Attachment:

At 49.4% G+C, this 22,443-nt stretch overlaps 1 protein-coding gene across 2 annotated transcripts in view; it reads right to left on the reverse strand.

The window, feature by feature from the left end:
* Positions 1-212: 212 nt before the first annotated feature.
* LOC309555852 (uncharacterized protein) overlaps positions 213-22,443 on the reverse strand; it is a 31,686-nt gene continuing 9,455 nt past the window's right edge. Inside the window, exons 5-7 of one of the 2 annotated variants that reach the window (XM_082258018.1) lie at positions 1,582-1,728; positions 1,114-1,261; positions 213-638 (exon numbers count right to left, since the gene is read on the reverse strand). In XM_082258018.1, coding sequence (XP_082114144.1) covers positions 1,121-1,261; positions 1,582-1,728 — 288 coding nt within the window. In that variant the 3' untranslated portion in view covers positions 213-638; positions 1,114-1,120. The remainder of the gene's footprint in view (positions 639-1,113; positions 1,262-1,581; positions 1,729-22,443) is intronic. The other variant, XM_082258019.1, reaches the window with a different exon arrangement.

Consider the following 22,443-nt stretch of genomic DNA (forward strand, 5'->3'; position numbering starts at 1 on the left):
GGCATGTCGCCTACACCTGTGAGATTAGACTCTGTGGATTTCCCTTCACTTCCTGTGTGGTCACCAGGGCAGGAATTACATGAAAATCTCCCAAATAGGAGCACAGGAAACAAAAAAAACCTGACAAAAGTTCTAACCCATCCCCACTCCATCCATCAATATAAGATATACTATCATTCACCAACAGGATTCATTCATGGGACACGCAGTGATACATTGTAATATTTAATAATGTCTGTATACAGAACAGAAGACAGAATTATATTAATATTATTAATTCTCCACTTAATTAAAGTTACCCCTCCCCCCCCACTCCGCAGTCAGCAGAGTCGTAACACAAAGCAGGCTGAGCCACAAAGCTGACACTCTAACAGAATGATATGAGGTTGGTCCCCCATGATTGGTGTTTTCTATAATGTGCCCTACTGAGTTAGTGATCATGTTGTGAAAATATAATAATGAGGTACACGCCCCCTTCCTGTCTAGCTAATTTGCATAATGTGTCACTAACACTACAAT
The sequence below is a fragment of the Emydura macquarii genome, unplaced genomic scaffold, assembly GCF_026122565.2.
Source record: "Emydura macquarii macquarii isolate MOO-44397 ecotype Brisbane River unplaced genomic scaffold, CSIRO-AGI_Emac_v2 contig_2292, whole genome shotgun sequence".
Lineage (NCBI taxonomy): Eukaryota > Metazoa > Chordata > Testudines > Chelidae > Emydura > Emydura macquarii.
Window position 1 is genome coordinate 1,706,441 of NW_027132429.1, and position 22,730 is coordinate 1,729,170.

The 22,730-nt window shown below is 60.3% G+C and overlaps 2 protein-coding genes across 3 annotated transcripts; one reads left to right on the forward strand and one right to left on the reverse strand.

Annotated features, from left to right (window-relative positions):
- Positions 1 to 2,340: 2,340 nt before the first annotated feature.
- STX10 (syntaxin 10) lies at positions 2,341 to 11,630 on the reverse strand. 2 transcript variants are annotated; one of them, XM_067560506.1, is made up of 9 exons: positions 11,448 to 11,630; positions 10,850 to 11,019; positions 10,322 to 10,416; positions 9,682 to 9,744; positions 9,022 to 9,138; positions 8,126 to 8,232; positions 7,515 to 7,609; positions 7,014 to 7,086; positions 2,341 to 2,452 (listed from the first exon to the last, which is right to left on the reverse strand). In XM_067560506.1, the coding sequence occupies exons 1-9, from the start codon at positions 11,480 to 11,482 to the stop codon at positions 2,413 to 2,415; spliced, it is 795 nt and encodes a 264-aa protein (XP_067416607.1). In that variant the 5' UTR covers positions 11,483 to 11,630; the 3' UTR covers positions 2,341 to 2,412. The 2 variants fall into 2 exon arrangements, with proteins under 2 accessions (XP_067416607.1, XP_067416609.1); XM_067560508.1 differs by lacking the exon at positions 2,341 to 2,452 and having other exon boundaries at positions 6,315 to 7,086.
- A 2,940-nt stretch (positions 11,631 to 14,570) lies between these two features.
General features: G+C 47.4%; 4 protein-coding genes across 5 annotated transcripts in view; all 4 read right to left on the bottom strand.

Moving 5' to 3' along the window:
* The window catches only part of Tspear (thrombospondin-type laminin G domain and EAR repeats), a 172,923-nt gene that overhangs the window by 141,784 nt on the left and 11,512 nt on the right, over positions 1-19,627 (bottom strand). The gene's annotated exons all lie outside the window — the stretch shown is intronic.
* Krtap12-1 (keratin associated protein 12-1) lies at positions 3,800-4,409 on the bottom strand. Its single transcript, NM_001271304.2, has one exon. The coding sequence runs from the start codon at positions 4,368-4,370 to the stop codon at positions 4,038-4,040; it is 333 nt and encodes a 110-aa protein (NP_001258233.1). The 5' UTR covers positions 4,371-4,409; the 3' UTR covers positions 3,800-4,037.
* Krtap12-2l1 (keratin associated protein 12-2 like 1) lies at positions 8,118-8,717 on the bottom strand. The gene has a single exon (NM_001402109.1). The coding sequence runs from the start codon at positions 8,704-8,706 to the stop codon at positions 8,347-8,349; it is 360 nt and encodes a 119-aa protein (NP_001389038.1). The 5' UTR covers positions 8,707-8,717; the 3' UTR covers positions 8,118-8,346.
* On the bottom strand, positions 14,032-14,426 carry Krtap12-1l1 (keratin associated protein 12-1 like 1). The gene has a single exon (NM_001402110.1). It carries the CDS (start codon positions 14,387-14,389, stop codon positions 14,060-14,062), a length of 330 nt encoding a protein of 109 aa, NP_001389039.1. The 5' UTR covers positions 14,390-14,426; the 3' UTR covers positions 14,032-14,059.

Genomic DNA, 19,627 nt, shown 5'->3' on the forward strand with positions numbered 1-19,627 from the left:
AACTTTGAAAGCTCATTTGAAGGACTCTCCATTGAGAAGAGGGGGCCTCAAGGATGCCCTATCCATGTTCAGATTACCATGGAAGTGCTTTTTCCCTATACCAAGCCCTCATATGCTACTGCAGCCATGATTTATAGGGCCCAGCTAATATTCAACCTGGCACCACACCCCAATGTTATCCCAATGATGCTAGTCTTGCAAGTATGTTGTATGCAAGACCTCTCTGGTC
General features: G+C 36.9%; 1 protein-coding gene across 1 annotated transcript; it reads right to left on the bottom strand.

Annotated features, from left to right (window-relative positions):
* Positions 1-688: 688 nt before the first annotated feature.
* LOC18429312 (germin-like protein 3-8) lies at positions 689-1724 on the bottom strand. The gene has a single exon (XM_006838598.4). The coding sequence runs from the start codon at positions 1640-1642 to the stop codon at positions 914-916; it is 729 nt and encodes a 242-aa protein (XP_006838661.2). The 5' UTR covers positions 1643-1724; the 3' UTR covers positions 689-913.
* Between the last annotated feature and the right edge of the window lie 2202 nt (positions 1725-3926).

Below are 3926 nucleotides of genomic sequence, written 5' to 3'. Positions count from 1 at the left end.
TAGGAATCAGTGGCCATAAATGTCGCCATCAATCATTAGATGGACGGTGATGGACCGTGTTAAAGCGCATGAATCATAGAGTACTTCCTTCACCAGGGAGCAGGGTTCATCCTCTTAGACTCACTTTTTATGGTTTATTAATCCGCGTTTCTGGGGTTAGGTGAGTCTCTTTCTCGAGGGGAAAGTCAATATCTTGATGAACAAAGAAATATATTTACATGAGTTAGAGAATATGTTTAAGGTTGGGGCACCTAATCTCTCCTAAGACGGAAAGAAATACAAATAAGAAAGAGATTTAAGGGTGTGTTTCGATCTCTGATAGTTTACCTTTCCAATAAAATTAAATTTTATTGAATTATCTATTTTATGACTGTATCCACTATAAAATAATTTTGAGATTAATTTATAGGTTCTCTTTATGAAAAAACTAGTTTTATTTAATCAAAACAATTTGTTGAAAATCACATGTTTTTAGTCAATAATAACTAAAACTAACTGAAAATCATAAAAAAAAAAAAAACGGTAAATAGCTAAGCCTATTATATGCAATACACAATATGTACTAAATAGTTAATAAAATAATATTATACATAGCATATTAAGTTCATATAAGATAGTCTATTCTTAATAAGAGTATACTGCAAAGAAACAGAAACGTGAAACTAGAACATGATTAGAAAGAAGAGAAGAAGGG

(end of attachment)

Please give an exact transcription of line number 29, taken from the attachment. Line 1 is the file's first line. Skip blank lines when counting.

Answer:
Below are 3926 nucleotides of genomic sequence, written 5' to 3'. Positions count from 1 at the left end.